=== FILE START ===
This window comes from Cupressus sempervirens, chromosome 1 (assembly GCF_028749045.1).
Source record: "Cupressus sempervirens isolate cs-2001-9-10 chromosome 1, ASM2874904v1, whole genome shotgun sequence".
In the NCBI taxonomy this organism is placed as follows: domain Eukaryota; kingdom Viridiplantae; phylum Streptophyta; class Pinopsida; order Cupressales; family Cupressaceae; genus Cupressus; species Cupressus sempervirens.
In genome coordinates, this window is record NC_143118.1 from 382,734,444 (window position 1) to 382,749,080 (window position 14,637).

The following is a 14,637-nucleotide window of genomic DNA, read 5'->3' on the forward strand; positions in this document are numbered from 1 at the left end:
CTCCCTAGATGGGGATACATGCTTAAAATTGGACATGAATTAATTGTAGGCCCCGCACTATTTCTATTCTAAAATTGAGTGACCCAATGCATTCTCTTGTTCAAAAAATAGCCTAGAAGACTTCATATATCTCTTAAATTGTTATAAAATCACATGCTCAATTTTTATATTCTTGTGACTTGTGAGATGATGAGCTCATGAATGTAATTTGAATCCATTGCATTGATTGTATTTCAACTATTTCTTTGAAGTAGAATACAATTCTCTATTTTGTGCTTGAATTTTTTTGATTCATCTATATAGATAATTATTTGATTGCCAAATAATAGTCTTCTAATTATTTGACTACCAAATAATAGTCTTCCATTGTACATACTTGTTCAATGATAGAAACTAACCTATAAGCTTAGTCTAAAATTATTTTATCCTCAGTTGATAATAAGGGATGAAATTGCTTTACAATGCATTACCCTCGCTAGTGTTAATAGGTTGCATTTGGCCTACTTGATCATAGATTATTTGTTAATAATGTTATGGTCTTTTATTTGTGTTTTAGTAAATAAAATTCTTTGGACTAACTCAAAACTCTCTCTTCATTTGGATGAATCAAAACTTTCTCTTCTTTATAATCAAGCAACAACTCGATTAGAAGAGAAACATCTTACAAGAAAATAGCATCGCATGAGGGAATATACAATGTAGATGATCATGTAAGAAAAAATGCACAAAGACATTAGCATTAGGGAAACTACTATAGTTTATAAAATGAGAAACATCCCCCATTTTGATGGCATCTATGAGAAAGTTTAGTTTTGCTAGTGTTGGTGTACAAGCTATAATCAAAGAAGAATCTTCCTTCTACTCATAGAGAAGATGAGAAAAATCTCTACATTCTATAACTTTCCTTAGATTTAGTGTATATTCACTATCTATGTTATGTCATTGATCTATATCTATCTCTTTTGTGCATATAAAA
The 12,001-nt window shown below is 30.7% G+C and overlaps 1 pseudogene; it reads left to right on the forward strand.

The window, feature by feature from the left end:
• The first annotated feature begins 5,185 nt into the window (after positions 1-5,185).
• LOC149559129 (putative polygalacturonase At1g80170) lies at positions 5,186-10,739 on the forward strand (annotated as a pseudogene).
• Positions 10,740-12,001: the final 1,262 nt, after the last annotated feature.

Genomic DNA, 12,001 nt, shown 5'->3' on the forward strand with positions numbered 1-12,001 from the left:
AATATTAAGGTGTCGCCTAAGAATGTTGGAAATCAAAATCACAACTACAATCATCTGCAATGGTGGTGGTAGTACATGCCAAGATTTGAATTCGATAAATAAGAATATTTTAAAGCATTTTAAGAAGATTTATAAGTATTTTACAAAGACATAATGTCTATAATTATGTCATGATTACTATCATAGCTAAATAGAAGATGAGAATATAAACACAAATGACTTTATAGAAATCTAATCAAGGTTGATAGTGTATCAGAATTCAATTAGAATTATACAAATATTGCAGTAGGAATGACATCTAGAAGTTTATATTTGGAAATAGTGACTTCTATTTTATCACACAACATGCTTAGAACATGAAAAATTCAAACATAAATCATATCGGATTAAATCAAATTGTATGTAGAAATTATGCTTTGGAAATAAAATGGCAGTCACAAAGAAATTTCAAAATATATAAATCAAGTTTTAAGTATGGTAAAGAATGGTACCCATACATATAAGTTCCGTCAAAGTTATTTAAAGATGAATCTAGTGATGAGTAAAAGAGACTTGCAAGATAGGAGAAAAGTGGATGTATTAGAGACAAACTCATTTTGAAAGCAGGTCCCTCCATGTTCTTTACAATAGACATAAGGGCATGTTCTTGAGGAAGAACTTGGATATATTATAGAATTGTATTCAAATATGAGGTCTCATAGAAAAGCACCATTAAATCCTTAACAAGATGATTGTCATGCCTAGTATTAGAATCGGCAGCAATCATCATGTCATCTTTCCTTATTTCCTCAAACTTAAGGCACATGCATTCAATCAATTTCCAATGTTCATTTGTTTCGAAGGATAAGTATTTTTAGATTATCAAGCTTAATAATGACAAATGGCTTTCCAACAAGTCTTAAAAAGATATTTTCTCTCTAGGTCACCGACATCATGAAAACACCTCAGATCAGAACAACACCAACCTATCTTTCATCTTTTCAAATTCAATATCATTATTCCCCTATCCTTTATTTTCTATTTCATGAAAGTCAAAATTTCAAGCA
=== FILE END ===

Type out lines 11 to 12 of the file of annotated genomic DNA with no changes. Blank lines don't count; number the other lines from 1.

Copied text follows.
• Positions 10,740-12,001: the final 1,262 nt, after the last annotated feature.

Genomic DNA, 12,001 nt, shown 5'->3' on the forward strand with positions numbered 1-12,001 from the left: